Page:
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revision 3029 by ahallam, Fri May 21 02:01:37 2010 UTC revision 3308 by jfenwick, Tue Oct 26 03:24:54 2010 UTC
# Line 39  heat diffusion equation is derived can b Line 39  heat diffusion equation is derived can b
39  http://online.redwoods.edu/instruct/darnold/DEProj/sp02/AbeRichards/paper.pdf}};  http://online.redwoods.edu/instruct/darnold/DEProj/sp02/AbeRichards/paper.pdf}};
40  which is defined as:  which is defined as:
41  \begin{equation}  \begin{equation}
42  \rho c\hackscore p \frac{\partial T}{\partial t} - \kappa \frac{\partial^{2}  \rho c_p \frac{\partial T}{\partial t} - \kappa \frac{\partial^{2}
43  T}{\partial x^{2}} = q\hackscore H  T}{\partial x^{2}} = q_H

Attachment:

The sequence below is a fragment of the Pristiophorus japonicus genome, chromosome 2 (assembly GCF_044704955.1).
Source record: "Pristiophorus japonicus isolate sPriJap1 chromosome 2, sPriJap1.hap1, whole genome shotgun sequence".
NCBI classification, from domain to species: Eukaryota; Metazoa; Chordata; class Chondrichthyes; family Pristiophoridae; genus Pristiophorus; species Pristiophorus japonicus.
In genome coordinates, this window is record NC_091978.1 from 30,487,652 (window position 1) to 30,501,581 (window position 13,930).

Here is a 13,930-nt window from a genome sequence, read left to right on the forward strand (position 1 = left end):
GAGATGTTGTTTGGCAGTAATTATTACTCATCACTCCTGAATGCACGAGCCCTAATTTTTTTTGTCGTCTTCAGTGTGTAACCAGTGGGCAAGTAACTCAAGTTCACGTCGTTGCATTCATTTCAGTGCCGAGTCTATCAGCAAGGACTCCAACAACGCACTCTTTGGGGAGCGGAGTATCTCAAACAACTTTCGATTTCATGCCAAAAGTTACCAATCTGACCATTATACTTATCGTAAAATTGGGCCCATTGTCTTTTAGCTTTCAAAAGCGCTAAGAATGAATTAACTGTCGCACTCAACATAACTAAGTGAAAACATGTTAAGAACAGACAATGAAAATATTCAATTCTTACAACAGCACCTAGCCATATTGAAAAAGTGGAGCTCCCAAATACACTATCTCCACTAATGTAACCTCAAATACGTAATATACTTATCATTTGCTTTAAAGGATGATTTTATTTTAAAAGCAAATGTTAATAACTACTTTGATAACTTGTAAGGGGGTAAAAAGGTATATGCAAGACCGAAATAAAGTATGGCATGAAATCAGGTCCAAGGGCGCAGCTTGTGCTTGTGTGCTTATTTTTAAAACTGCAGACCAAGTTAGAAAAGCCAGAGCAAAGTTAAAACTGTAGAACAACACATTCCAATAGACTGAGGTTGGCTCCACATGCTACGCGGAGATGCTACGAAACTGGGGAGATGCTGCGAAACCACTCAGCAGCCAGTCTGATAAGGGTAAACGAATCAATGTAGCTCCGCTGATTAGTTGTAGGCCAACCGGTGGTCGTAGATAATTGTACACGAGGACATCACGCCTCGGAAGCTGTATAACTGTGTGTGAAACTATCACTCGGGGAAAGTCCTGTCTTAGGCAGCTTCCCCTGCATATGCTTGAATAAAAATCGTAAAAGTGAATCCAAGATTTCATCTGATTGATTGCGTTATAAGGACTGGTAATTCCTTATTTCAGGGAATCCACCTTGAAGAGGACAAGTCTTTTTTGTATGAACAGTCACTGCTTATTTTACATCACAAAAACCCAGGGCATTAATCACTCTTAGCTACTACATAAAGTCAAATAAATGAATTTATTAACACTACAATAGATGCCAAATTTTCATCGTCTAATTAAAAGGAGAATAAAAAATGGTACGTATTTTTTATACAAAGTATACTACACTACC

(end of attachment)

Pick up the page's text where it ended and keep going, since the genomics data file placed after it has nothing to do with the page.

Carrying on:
44  \label{eqn:hd}  \label{eqn:hd}
45  \end{equation}  \end{equation}
46  where $\rho$ is the material density, $c\hackscore p$ is the specific heat and  where $\rho$ is the material density, $c_p$ is the specific heat and
47  $\kappa$ is the thermal  $\kappa$ is the thermal
48  conductivity\footnote{A list of some common thermal conductivities is available  conductivity\footnote{A list of some common thermal conductivities is available
49  from Wikipedia  from Wikipedia
# Line 51  from Wikipedia Line 51  from Wikipedia
51  assume that these material  assume that these material
52  parameters are \textbf{constant}.  parameters are \textbf{constant}.
53  The heat source is defined by the right hand side of \refEq{eqn:hd} as  The heat source is defined by the right hand side of \refEq{eqn:hd} as
54  $q\hackscore{H}$; this can take the form of a constant or a function of time and  $q_{H}$; this can take the form of a constant or a function of time and